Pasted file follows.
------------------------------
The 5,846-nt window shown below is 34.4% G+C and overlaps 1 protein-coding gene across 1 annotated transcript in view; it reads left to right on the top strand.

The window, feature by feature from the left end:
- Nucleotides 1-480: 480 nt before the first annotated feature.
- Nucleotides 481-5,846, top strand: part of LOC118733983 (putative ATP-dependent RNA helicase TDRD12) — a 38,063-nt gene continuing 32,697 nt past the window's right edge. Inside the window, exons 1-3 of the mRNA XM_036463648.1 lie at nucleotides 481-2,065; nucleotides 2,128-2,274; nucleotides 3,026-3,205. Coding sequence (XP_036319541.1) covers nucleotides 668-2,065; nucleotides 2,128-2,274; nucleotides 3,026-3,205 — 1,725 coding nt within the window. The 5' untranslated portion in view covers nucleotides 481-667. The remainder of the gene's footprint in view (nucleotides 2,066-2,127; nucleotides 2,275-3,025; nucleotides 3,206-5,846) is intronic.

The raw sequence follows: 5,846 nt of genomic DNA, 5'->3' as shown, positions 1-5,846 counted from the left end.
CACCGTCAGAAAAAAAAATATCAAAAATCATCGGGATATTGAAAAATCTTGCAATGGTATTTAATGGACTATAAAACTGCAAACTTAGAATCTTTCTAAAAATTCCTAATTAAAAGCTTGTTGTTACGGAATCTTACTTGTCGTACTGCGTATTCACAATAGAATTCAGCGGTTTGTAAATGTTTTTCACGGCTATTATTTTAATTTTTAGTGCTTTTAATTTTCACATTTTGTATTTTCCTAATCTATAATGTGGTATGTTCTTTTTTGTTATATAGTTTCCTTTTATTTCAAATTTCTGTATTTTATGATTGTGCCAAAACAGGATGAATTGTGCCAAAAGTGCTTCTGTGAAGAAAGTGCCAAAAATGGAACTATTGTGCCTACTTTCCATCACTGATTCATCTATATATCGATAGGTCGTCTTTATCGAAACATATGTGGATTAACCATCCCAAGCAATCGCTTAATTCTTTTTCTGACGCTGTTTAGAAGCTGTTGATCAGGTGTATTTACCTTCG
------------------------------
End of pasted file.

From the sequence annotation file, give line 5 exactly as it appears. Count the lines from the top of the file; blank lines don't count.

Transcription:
The raw sequence follows: 5,846 nt of genomic DNA, 5'->3' as shown, positions 1-5,846 counted from the left end.